Sunday, January 15, 2012

Anniversary Dinner - Deep-Fried, Feta-Filled Meatballs with Two Sauces

For our first anniversary, we went out to eat, to the same restaurant we went for our rehearsal dinner.  Good times were had.

But around our second anniversary, we were suffering a budget crisis that forbade such things as eating out.  We decided instead to cook something fancy, something that would normally be outside our grocery budget, but still far cheaper than restaurant dinner for two.  (It was paella, and it was delicious.)  We had such fun that we decided it would be the new tradition, budget crisis or no.

This year's dish needs a little explaining.  First, a few years back we were big fans of Diners, Drive-Ins, and Dives.  (Not so much anymore, it's gone downhill a bit.)  But we got the cookbook, and we're big fans of the 'Greek' meatballs from the Monte Carlo Steakhouse.  We made them often, both for spaghetti and meatball subs.

Also because of Triple-D, we stopped in at Joe's Gizzard City on one of our cross-MI trips.  Everything they fry is fantastic--best onion rings I've ever had!--but we were really impressed the time I got deep-fried meatballs.  I had them with sweet and sour sauce, but my husband tried one and immediately said, "Why don't we do this with the Greek meatballs and have them with tzatziki?"

So we did.  And then a while later, we told his dad about it, who immediately said, "Those would be great with some feta in the middle!"

So here they are: deep-fried, feta-filled meatballs.

Served with a Hasselback potato, tzatziki sauce, and red bell pepper coulis.

Deep-Fried 'Greek' Meatballs
(adapted from the Diners, Drive-Ins, and Dives cookbook)

  • 1 small onion, minced
  • 1 tsp minced garlic
  • 1/2 tsp dried oregano
  • 1/2 tsp dried mint
  • 1/2 tsp salt
  • 1 lb ground beef
  • 1/3 cup dried bread crumbs (plain or Italian-seasoned are both fine)
  • 1 egg
  • 2 oz feta cheese, cut into 1/4" dice
  • olive oil for sauteing
Heat a little olive oil in a skillet and cook the onion, garlic, oregano, mint, and salt until the onion is soft.  Transfer to a large bowl and add the ground beef, bread crumbs, and egg.  Mix gently until well blended.

Break off 1 1/4" balls of meat mixture and form into flat, round patties between your hands.  Take a piece of feta and place it in the middle, then fold the edges of the patty around it and reshape the mixture into a ball.  Place on a baking sheet while you form the rest.  (If you have any feta left over after you're done, I'd recommend discarding it, unless you're really sure you never touched it with your contaminated hands.  I only had two pieces left, so I didn't mind tossing it.)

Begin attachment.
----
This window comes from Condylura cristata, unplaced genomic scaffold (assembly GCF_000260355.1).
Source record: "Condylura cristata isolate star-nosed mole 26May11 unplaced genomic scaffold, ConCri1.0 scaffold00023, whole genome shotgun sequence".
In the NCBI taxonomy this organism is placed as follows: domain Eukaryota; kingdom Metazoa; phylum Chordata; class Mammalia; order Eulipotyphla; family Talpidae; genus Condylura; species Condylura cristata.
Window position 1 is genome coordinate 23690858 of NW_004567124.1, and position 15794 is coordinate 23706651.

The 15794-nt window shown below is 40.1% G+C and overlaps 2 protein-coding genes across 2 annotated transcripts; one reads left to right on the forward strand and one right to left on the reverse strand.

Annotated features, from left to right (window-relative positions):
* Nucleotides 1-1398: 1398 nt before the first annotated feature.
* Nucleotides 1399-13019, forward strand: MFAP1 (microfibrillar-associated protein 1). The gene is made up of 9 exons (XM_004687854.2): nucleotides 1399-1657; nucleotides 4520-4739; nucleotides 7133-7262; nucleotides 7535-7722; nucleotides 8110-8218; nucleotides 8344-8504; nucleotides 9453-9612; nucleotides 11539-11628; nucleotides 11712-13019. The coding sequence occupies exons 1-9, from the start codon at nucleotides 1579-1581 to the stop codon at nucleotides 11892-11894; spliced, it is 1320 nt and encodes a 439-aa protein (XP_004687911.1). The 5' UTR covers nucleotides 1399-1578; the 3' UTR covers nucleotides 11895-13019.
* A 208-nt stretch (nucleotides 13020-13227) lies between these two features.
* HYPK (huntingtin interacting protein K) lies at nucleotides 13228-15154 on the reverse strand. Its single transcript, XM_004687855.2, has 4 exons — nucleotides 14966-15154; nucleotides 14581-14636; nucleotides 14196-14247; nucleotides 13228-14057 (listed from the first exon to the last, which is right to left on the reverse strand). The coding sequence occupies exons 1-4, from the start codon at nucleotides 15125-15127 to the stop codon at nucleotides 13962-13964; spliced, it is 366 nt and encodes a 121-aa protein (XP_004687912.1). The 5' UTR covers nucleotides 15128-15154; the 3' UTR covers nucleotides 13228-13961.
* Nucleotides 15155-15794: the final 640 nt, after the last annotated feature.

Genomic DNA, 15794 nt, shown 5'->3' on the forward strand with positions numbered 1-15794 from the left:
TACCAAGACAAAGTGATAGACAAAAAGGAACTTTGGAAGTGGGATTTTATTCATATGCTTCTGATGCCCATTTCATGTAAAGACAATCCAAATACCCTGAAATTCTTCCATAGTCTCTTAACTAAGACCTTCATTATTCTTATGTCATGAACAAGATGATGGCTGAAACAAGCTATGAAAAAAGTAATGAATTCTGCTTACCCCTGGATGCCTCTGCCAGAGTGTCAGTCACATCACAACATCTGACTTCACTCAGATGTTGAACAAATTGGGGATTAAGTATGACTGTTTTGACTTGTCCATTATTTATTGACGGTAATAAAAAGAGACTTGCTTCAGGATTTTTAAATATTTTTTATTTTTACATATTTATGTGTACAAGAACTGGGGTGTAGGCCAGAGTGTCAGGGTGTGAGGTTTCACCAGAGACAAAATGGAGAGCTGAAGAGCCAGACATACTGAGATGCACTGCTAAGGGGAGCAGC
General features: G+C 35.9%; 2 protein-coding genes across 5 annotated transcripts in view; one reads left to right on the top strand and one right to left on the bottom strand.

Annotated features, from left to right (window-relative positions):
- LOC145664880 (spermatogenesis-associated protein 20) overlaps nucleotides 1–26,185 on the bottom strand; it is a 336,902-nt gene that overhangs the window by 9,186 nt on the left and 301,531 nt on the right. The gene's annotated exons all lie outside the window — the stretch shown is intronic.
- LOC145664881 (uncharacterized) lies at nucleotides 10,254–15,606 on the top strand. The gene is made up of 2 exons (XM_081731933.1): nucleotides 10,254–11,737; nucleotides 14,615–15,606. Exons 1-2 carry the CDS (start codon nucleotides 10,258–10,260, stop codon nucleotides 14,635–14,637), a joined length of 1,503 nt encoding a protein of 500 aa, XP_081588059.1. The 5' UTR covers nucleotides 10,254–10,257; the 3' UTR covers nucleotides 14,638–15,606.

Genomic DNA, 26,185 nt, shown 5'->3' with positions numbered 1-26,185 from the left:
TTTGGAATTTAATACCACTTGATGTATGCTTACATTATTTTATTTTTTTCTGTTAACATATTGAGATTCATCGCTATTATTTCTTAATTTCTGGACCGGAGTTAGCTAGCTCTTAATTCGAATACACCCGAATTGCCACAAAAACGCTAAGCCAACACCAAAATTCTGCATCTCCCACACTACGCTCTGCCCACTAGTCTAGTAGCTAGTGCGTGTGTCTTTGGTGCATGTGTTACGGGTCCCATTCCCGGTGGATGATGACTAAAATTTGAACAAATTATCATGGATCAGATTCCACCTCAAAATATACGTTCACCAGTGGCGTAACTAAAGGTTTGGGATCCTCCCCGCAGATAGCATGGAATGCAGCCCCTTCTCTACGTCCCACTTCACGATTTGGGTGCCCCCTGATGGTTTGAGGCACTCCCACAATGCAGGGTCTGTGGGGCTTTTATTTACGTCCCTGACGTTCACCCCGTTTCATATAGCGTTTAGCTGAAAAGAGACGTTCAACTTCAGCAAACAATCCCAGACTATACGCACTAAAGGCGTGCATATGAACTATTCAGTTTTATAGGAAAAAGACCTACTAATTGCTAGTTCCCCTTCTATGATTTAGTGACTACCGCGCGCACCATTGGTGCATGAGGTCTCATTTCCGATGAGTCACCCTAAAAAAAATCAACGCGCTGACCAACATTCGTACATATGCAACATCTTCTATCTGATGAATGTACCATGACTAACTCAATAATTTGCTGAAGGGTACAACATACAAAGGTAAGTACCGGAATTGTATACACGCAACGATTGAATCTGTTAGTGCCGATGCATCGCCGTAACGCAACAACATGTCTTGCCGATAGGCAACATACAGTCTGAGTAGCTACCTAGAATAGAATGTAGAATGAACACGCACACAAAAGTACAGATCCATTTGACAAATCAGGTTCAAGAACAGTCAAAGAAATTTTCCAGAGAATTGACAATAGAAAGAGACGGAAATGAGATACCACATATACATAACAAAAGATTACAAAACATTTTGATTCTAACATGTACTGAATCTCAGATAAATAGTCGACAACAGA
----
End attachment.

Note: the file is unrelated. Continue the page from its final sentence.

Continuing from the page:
Heat more olive oil in the skillet over medium heat and add the meatballs in batches, handling them gently with tongs to turn them to brown all over.  As the meat cooks, it shrinks, so some of them may crack and expose the feta...but they're still delicious.  If any fall apart entirely, eat them now and don't bother to deep-fry them!

You can make them ahead of time and fridge them until you're ready to fry; or you can fry them soon after the initial cooking, just wait until they've cooled enough to handle before dipping them in the batter.  Your cooking time will be a little faster if you fry them while they're still warm.

For the fry batter:
(found somewhere out there on the internet...I wrote the recipe down on a scrap of paper, but not the source)

  • 1/2 cup all-purpose flour
  • 1/2 cup cornstarch
  • 1 1/2 tsp baking powder
  • 3/4 tsp salt
  • 1/2 cup milk
  • 1/4 cup water
  • vegetable oil for deep-frying
In a bowl, mix together all of the dry ingredients, then add the milk and water and blend well.

Heat the oil for frying in a large, heavy pot (I use my enameled dutch oven) to 350 F.  Dip each meatball in the batter, allow the excess to drip off for a few seconds, then place gently in the oil.  Fry in batches--how many you can manage at once depends upon your pot size.  Fry until deep golden, about 4-5 minutes (cold start) or 3-4 minutes (warm start).  I'd recommend cutting open a meatball from your first batch to check your time before starting the rest.

Remove them with a wire spider or a slotted spoon, and drain on paper towels while cooking the rest.  Serve with some manner of delicious sauce, and tell your arteries to stop complaining!

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